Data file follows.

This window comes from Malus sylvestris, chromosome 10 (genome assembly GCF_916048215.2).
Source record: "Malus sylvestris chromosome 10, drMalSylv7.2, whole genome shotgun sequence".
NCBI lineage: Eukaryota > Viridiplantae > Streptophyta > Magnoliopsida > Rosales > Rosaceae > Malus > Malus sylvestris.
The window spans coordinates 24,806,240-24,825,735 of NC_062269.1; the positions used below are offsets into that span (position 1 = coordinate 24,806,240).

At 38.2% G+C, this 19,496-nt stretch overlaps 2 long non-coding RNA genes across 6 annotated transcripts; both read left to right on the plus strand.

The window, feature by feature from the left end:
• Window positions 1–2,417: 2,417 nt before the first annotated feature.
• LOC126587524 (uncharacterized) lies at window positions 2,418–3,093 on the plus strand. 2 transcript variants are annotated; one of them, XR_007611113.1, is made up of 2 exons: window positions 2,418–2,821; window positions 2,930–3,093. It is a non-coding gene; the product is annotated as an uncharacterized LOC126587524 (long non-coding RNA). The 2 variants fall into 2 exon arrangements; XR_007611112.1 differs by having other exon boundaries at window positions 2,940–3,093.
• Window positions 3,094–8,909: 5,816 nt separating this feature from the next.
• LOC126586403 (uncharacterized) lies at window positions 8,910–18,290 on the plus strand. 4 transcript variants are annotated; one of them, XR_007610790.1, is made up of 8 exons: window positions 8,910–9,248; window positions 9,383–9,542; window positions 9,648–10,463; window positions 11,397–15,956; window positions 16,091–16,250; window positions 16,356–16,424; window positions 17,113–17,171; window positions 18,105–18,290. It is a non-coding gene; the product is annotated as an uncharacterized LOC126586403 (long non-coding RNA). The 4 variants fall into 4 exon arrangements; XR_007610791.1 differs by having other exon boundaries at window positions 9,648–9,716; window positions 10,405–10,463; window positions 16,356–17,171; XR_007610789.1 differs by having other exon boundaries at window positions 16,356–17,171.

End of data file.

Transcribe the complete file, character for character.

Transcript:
This window comes from Malus sylvestris, chromosome 10 (genome assembly GCF_916048215.2).
Source record: "Malus sylvestris chromosome 10, drMalSylv7.2, whole genome shotgun sequence".
NCBI lineage: Eukaryota > Viridiplantae > Streptophyta > Magnoliopsida > Rosales > Rosaceae > Malus > Malus sylvestris.
The window spans coordinates 24,806,240-24,825,735 of NC_062269.1; the positions used below are offsets into that span (position 1 = coordinate 24,806,240).

At 38.2% G+C, this 19,496-nt stretch overlaps 2 long non-coding RNA genes across 6 annotated transcripts; both read left to right on the plus strand.

The window, feature by feature from the left end:
• Window positions 1–2,417: 2,417 nt before the first annotated feature.
• LOC126587524 (uncharacterized) lies at window positions 2,418–3,093 on the plus strand. 2 transcript variants are annotated; one of them, XR_007611113.1, is made up of 2 exons: window positions 2,418–2,821; window positions 2,930–3,093. It is a non-coding gene; the product is annotated as an uncharacterized LOC126587524 (long non-coding RNA). The 2 variants fall into 2 exon arrangements; XR_007611112.1 differs by having other exon boundaries at window positions 2,940–3,093.
• Window positions 3,094–8,909: 5,816 nt separating this feature from the next.
• LOC126586403 (uncharacterized) lies at window positions 8,910–18,290 on the plus strand. 4 transcript variants are annotated; one of them, XR_007610790.1, is made up of 8 exons: window positions 8,910–9,248; window positions 9,383–9,542; window positions 9,648–10,463; window positions 11,397–15,956; window positions 16,091–16,250; window positions 16,356–16,424; window positions 17,113–17,171; window positions 18,105–18,290. It is a non-coding gene; the product is annotated as an uncharacterized LOC126586403 (long non-coding RNA). The 4 variants fall into 4 exon arrangements; XR_007610791.1 differs by having other exon boundaries at window positions 9,648–9,716; window positions 10,405–10,463; window positions 16,356–17,171; XR_007610789.1 differs by having other exon boundaries at window positions 16,356–17,171.